Major Causes of Organs and Carcass Condemnation and Financial Losses in Cattle Slaughtered at Adama Municipal Abattoir, Adama, Ethiopia
International Journal of Economic Behavior and Organization
Volume 8, Issue 2, June 2020, Pages: 31-37
Received: Dec. 2, 2019; Accepted: Dec. 24, 2019; Published: May 19, 2020
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Bedaso Kebede, Animal Products, Veterinary Drug and Animal Feed Quality Assessment Center, Veterinary Drug and Animal Feed Administration and Control Authority, Addis Ababa, Ethiopia; Department of Pharmacology, School of Pharmacy, College of Health Science, Addis Ababa University, Addis Ababa, Ethiopia
Mekdes Abay, Veterinary Drug and Animal Feed, Inspection Directorate, Veterinary Drug and Animal Feed Administration and Control Authority, Addis Ababa, Ethiopia
Teshome Gunse, Field Veterinarian, Livestock and Fisheries Development of Sire District Office, Arsi Zone, Oromia Region, Ethiopia
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Abattoirs play an important role in examining signs, lesions or specific diseases of surveillance of various diseases that have human and animal health importance. Surveillance at the abattoir allows for all animals passing into the human food chain to be inspected. Monitoring and other conditions at slaughter have been recognized as one way of assessing the disease status of the herd. Abattoir data can be a source of valuable information on the incidence and epidemiology of animal disease conditions, to estimate the financial losses incurred through the condemnation of affected organs. The study was conducted from November 2016 to April 2017 in Adama municipal abattoir, at Adama. The aim of this study was to identify the significant causes of organ condemnation and to estimate the magnitude of the direct financial losses attributed to the condemned organs from cattle slaughtered in the abattoir. Standard antemortem and postmortem inspection procedures were followed throughout the study. The antemortem inspection was carried out on arrival and in the lairage and abnormalities encountered was recorded, followed by postmortem examination through their identification number to detect gross abnormalities and aesthetic reasons that rendered each organ to be rejected from the domestic market. The estimation of financial losses is based on the annual slaughter capacity of the abattoir and considering the market average price of each organ. The study revealed that from a total of 384 slaughtered animals 63 (16.40%) were found to have signs of detectable abnormalities in the antemortem inspection. The clinical signs observed during an antemortem inspection from 63 animals were depression (5.46%), nasal discharge (4.68%), coughing (2.46%), lameness (1.56%) and local swelling ().18%). However, during postmortem inspection offal organs of slaughtered animals shown lesions and subjected to condemnation were liver (62.76%), lung (59.37%), and heart (9.37%). The identified microorganisms responsible for the condemnation of these organs in the study were fasciolosis (30.46%), hydatidosis (32.29%) and pericarditis (5.73%). The condemnation of this much organs resulted in a financial loss estimated to be 3,533,428.50 (ETB) or 152,763.862 USD annually. This study implies that high prevalence organ condemnation, particularly by parasitic infections. This warranties that awareness creation to animal owners on its animal husbandry management and animal health control measures like regular deworming.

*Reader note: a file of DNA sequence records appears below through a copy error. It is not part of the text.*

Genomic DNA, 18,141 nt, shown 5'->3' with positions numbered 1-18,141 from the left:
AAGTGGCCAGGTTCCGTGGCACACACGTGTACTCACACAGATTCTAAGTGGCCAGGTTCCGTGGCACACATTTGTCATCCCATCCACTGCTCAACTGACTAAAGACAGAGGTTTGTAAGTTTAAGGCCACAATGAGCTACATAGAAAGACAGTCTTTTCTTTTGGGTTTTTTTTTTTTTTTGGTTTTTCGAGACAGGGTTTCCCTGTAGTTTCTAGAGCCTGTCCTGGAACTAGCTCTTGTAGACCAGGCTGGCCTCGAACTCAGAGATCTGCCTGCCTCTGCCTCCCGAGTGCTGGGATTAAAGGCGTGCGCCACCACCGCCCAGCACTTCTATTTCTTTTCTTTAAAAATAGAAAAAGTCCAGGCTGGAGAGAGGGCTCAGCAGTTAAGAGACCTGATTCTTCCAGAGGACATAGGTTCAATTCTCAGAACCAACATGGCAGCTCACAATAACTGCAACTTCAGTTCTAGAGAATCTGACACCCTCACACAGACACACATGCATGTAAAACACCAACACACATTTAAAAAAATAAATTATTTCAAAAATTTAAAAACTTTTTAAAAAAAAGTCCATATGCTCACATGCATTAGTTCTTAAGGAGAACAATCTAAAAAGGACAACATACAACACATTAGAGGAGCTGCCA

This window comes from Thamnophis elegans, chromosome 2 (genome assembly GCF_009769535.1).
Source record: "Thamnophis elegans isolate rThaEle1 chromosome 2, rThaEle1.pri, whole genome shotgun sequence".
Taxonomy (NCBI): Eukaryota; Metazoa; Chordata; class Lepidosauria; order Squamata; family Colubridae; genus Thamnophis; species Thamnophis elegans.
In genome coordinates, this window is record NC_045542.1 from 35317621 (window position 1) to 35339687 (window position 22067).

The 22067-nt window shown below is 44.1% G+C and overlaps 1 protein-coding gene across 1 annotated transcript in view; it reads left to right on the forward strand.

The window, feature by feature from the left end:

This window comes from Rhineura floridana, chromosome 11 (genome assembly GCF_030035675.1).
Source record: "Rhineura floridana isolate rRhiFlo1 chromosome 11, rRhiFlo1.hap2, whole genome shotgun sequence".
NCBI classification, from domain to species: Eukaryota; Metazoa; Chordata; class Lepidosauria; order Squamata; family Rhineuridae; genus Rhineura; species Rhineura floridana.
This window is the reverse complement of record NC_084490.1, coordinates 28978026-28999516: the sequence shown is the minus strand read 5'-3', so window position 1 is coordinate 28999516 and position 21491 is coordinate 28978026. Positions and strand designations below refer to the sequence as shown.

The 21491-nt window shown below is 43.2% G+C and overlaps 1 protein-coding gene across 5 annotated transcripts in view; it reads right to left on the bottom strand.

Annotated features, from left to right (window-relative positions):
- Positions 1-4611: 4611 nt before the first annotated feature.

Adama Abattoir, Cattle, Financial Loss, Antemortem, Postmortem, Inspection
To cite this article
Bedaso Kebede, Mekdes Abay, Teshome Gunse, Major Causes of Organs and Carcass Condemnation and Financial Losses in Cattle Slaughtered at Adama Municipal Abattoir, Adama, Ethiopia, International Journal of Economic Behavior and Organization. Vol. 8, No. 2, 2020, pp. 31-37. doi: 10.11648/j.ijebo.20200802.12
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This article is an open access article distributed under the Creative Commons Attribution License ( which permits unrestricted use, distribution, and reproduction in any medium, provided the original work is properly cited.
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